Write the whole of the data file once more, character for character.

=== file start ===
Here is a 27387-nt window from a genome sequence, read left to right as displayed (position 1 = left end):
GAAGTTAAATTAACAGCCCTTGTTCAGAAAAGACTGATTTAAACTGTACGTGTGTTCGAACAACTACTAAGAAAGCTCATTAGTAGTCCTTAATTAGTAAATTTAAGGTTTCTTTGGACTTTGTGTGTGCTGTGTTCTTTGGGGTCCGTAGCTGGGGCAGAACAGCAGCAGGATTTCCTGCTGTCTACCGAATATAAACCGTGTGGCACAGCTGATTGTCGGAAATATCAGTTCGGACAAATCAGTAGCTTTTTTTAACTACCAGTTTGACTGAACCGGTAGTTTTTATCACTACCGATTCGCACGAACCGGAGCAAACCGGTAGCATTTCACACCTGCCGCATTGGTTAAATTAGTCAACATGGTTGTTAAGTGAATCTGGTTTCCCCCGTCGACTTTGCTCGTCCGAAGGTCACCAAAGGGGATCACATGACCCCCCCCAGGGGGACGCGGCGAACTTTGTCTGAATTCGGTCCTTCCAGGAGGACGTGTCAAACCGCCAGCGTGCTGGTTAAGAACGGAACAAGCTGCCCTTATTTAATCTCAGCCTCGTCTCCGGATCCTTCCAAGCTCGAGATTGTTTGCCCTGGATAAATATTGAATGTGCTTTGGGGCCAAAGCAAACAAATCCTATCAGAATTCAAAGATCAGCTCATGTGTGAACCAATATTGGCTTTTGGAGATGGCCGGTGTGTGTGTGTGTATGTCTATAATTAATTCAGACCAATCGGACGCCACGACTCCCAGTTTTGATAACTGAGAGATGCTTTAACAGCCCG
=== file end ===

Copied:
Here is a 27387-nt window from a genome sequence, read left to right as displayed (position 1 = left end):
GAAGTTAAATTAACAGCCCTTGTTCAGAAAAGACTGATTTAAACTGTACGTGTGTTCGAACAACTACTAAGAAAGCTCATTAGTAGTCCTTAATTAGTAAATTTAAGGTTTCTTTGGACTTTGTGTGTGCTGTGTTCTTTGGGGTCCGTAGCTGGGGCAGAACAGCAGCAGGATTTCCTGCTGTCTACCGAATATAAACCGTGTGGCACAGCTGATTGTCGGAAATATCAGTTCGGACAAATCAGTAGCTTTTTTTAACTACCAGTTTGACTGAACCGGTAGTTTTTATCACTACCGATTCGCACGAACCGGAGCAAACCGGTAGCATTTCACACCTGCCGCATTGGTTAAATTAGTCAACATGGTTGTTAAGTGAATCTGGTTTCCCCCGTCGACTTTGCTCGTCCGAAGGTCACCAAAGGGGATCACATGACCCCCCCCAGGGGGACGCGGCGAACTTTGTCTGAATTCGGTCCTTCCAGGAGGACGTGTCAAACCGCCAGCGTGCTGGTTAAGAACGGAACAAGCTGCCCTTATTTAATCTCAGCCTCGTCTCCGGATCCTTCCAAGCTCGAGATTGTTTGCCCTGGATAAATATTGAATGTGCTTTGGGGCCAAAGCAAACAAATCCTATCAGAATTCAAAGATCAGCTCATGTGTGAACCAATATTGGCTTTTGGAGATGGCCGGTGTGTGTGTGTGTATGTCTATAATTAATTCAGACCAATCGGACGCCACGACTCCCAGTTTTGATAACTGAGAGATGCTTTAACAGCCCG